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The Effects of Sleep Restriction and Extension on School-Age Children: What a Difference an Hour Makes
Avi Sadeh, Reut Gruber and Amiram Raviv
Vol. 74, No. 2 (Mar. - Apr., 2003), pp. 444-455
Stable URL: http://www.jstor.org/stable/3696323
Page Count: 12
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This study assessed the effects of modest sleep restriction and extension on children's neurobehavioral functioning (NBF). The sleep of 77 children (age: M = 10.6 years; range = 9.1-12.2 years) was monitored for 5 nights with activity monitors. These children (39 boys and 38 girls) were all attending regular 4th- and 6th-grade classes. Their NBF was assessed using computerized tests on the 2nd day of their normal sleep schedule. On the 3rd evening, the children were asked to extend or restrict their sleep by an hour on the following 3 nights. Their NBF was reassessed on the 6th day following the experimental sleep manipulation. Sleep restriction led to improved sleep quality and to reduced reported alertness. The sleep manipulation led to significant differential effects on NBF measures. These effects may have significant developmental and clinical implications.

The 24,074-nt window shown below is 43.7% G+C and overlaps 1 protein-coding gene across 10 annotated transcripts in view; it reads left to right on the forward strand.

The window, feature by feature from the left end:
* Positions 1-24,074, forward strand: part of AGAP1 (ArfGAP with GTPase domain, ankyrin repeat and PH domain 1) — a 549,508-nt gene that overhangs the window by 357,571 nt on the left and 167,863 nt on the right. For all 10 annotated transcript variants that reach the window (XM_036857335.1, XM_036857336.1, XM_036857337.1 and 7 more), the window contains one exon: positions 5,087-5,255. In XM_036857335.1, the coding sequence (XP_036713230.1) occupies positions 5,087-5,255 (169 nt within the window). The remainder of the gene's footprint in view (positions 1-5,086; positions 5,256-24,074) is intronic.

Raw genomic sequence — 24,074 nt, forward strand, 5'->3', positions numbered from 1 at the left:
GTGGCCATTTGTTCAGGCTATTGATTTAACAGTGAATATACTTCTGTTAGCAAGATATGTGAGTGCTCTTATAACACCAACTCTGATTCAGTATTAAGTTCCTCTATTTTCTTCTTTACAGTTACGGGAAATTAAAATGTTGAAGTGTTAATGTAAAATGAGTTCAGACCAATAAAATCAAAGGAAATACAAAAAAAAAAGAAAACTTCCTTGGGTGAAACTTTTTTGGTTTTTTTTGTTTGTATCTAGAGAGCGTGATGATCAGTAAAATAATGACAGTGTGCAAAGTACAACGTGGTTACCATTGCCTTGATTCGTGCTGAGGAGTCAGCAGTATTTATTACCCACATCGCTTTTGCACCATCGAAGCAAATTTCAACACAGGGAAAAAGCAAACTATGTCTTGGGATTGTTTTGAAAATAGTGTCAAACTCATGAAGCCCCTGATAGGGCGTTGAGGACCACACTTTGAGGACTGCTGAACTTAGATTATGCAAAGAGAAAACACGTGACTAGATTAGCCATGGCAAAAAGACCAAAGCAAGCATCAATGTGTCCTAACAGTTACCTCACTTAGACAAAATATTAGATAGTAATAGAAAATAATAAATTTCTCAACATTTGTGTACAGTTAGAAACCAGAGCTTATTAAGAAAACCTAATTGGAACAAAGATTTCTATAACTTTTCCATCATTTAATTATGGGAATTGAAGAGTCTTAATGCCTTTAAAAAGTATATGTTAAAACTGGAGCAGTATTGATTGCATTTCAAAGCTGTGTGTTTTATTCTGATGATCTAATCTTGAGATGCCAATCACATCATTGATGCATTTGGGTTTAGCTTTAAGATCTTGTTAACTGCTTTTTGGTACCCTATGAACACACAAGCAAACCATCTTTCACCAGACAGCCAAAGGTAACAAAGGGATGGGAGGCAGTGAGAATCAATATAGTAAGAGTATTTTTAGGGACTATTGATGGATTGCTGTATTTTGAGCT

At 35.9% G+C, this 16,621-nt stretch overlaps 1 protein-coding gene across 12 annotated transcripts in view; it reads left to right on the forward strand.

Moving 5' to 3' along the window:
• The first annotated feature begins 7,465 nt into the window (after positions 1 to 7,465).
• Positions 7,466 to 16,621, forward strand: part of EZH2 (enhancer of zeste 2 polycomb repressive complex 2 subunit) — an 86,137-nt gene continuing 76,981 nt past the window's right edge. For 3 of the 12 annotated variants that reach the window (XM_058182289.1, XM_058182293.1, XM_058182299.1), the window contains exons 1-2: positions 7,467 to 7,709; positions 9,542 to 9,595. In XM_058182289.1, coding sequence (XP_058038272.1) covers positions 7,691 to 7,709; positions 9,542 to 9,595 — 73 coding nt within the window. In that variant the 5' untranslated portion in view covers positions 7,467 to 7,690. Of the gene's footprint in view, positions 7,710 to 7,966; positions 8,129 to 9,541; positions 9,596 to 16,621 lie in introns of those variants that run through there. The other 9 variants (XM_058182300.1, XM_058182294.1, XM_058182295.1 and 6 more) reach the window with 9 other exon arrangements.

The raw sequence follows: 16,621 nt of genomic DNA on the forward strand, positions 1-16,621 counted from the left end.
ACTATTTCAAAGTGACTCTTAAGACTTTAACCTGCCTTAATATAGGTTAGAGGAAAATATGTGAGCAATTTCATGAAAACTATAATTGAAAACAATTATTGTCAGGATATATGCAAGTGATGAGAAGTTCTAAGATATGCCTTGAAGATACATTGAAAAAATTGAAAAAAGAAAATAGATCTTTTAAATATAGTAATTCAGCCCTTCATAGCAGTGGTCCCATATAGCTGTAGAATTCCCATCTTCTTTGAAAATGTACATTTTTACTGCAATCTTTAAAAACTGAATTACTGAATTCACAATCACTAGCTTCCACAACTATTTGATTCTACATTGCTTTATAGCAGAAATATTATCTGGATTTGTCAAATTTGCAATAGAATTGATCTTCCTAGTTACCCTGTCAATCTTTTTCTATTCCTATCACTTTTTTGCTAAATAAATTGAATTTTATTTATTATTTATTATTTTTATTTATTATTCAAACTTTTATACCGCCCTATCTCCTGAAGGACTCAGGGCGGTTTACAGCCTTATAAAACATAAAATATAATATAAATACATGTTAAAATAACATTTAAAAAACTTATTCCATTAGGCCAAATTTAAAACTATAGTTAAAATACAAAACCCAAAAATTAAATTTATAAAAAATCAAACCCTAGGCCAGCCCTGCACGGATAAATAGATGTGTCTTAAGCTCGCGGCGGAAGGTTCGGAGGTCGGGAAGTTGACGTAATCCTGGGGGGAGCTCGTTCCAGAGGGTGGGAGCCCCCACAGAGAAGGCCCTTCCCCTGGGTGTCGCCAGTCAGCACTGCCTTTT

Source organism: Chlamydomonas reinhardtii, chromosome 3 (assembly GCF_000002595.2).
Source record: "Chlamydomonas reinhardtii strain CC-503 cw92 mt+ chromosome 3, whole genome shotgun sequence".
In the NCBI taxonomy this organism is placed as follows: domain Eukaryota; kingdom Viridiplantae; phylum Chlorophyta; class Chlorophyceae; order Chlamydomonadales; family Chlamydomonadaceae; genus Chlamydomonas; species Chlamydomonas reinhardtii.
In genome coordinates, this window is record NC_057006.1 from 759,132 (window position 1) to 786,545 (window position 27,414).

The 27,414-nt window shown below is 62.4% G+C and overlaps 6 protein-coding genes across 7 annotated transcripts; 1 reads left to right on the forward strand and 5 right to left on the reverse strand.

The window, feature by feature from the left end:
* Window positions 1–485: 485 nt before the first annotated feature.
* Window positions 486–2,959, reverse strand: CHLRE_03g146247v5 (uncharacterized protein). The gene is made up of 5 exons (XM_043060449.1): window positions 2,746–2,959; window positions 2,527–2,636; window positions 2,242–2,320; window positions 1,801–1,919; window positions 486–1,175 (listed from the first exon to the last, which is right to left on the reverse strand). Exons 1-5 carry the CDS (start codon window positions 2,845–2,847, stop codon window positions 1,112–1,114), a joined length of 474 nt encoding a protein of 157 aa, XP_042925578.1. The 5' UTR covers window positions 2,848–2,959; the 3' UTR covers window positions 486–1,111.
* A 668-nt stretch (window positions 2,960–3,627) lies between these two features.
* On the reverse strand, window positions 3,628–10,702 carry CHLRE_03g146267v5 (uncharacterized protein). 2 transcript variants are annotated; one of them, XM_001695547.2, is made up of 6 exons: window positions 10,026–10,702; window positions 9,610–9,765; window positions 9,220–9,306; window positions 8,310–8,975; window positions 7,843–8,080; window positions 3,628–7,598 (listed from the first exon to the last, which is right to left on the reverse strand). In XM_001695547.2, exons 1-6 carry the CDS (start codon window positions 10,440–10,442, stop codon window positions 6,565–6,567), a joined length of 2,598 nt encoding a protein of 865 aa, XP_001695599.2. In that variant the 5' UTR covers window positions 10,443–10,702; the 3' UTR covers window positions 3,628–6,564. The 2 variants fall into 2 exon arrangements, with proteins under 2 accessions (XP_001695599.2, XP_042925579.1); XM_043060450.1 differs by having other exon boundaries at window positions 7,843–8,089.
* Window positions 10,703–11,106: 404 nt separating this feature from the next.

Child Development © 2003 Society for Research in Child Development